The move is one of the latest that Alibaba has made into the financial services industry in China and potentially marks one of the biggest, although it won't have an immediate impact on the market. What it does buy Alibaba is access to a market that foreign and non-incumbent players have struggled to penetrate for over a decade. Hundsun, one of the first movers in the space, doesn't have the prettiest trading platforms, but who cares because it's systems are in nearly every buy and sell-side firm in China.
How Alibaba decides to leverage the acquisition is up in the air. The capital markets technology space is fairly underdeveloped at this point. This is partially because of the capital markets regulations and processes that prevent any type of very complex trading and the fact that a few local players dominate the market and haven't been that inclined to innovate. Alibaba now has a huge retail wealth management product through Yu'eBao, a formitable foothold in capital markets in Hundsun and could potentially have a private bank by the end of the year.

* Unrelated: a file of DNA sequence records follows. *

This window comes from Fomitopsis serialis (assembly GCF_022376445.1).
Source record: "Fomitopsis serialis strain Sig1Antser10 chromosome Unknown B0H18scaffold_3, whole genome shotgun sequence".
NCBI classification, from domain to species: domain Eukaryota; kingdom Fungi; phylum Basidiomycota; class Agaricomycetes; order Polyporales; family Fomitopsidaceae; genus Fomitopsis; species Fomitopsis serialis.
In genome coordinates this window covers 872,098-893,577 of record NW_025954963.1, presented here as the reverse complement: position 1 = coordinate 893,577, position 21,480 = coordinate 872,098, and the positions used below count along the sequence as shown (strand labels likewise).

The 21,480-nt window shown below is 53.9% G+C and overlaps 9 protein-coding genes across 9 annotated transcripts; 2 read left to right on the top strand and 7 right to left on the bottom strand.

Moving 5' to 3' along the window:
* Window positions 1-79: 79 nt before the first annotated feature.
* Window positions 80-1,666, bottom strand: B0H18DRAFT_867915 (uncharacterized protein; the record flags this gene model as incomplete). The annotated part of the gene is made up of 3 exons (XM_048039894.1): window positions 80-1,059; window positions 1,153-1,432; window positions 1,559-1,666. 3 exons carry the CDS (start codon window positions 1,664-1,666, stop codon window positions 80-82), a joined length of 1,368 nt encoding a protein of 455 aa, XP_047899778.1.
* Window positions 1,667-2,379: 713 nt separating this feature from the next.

Considering the innovation that Alibaba has brought to nearly everything it touches, this could be a significant year for the industry. They are driven by profit and, especially after the IPO, shareholder returns. The challenge will be innovating at a pace that doesn't piss off the regulators or the other banks. We've seen it already with Yu'eBao and QR codes - the government and regulators are very quick to limit any new technology or innovation that could bring systemic risk into the banking system even if it is the innovation that the market so desperately needs.